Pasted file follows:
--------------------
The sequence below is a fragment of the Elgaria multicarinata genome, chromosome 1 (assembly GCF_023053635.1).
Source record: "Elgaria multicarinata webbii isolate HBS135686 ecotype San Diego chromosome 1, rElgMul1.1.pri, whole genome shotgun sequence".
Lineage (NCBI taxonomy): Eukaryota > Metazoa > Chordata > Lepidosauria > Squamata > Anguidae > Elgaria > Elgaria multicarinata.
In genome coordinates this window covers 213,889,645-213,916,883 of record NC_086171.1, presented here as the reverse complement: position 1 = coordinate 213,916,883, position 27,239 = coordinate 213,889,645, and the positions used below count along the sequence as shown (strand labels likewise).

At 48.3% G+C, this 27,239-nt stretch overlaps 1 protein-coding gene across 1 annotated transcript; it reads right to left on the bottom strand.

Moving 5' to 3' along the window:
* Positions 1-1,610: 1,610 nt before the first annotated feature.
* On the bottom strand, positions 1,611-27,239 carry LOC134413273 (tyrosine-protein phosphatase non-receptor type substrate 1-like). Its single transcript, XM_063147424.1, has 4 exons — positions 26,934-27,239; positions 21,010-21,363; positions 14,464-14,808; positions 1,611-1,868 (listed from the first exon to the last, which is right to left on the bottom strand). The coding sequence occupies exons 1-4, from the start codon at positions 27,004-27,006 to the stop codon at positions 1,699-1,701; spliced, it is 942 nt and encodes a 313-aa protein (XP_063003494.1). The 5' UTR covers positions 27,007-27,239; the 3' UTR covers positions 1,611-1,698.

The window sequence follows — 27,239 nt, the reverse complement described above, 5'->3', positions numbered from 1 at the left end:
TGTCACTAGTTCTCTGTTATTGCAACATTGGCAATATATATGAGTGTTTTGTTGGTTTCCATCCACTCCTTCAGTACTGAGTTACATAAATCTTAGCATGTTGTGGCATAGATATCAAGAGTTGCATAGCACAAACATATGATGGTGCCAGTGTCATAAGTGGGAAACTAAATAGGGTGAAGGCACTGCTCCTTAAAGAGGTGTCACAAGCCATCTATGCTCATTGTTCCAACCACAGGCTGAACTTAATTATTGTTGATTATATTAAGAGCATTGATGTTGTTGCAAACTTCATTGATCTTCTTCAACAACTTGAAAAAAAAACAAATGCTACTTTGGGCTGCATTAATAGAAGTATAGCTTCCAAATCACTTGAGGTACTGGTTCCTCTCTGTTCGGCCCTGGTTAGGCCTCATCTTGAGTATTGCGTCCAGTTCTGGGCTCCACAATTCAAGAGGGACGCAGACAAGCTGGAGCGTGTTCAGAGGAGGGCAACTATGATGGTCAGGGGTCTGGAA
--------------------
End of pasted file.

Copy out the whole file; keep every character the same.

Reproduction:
The sequence below is a fragment of the Elgaria multicarinata genome, chromosome 1 (assembly GCF_023053635.1).
Source record: "Elgaria multicarinata webbii isolate HBS135686 ecotype San Diego chromosome 1, rElgMul1.1.pri, whole genome shotgun sequence".
Lineage (NCBI taxonomy): Eukaryota > Metazoa > Chordata > Lepidosauria > Squamata > Anguidae > Elgaria > Elgaria multicarinata.
In genome coordinates this window covers 213,889,645-213,916,883 of record NC_086171.1, presented here as the reverse complement: position 1 = coordinate 213,916,883, position 27,239 = coordinate 213,889,645, and the positions used below count along the sequence as shown (strand labels likewise).

At 48.3% G+C, this 27,239-nt stretch overlaps 1 protein-coding gene across 1 annotated transcript; it reads right to left on the bottom strand.

Moving 5' to 3' along the window:
* Positions 1-1,610: 1,610 nt before the first annotated feature.
* On the bottom strand, positions 1,611-27,239 carry LOC134413273 (tyrosine-protein phosphatase non-receptor type substrate 1-like). Its single transcript, XM_063147424.1, has 4 exons — positions 26,934-27,239; positions 21,010-21,363; positions 14,464-14,808; positions 1,611-1,868 (listed from the first exon to the last, which is right to left on the bottom strand). The coding sequence occupies exons 1-4, from the start codon at positions 27,004-27,006 to the stop codon at positions 1,699-1,701; spliced, it is 942 nt and encodes a 313-aa protein (XP_063003494.1). The 5' UTR covers positions 27,007-27,239; the 3' UTR covers positions 1,611-1,698.

The window sequence follows — 27,239 nt, the reverse complement described above, 5'->3', positions numbered from 1 at the left end:
TGTCACTAGTTCTCTGTTATTGCAACATTGGCAATATATATGAGTGTTTTGTTGGTTTCCATCCACTCCTTCAGTACTGAGTTACATAAATCTTAGCATGTTGTGGCATAGATATCAAGAGTTGCATAGCACAAACATATGATGGTGCCAGTGTCATAAGTGGGAAACTAAATAGGGTGAAGGCACTGCTCCTTAAAGAGGTGTCACAAGCCATCTATGCTCATTGTTCCAACCACAGGCTGAACTTAATTATTGTTGATTATATTAAGAGCATTGATGTTGTTGCAAACTTCATTGATCTTCTTCAACAACTTGAAAAAAAAACAAATGCTACTTTGGGCTGCATTAATAGAAGTATAGCTTCCAAATCACTTGAGGTACTGGTTCCTCTCTGTTCGGCCCTGGTTAGGCCTCATCTTGAGTATTGCGTCCAGTTCTGGGCTCCACAATTCAAGAGGGACGCAGACAAGCTGGAGCGTGTTCAGAGGAGGGCAACTATGATGGTCAGGGGTCTGGAA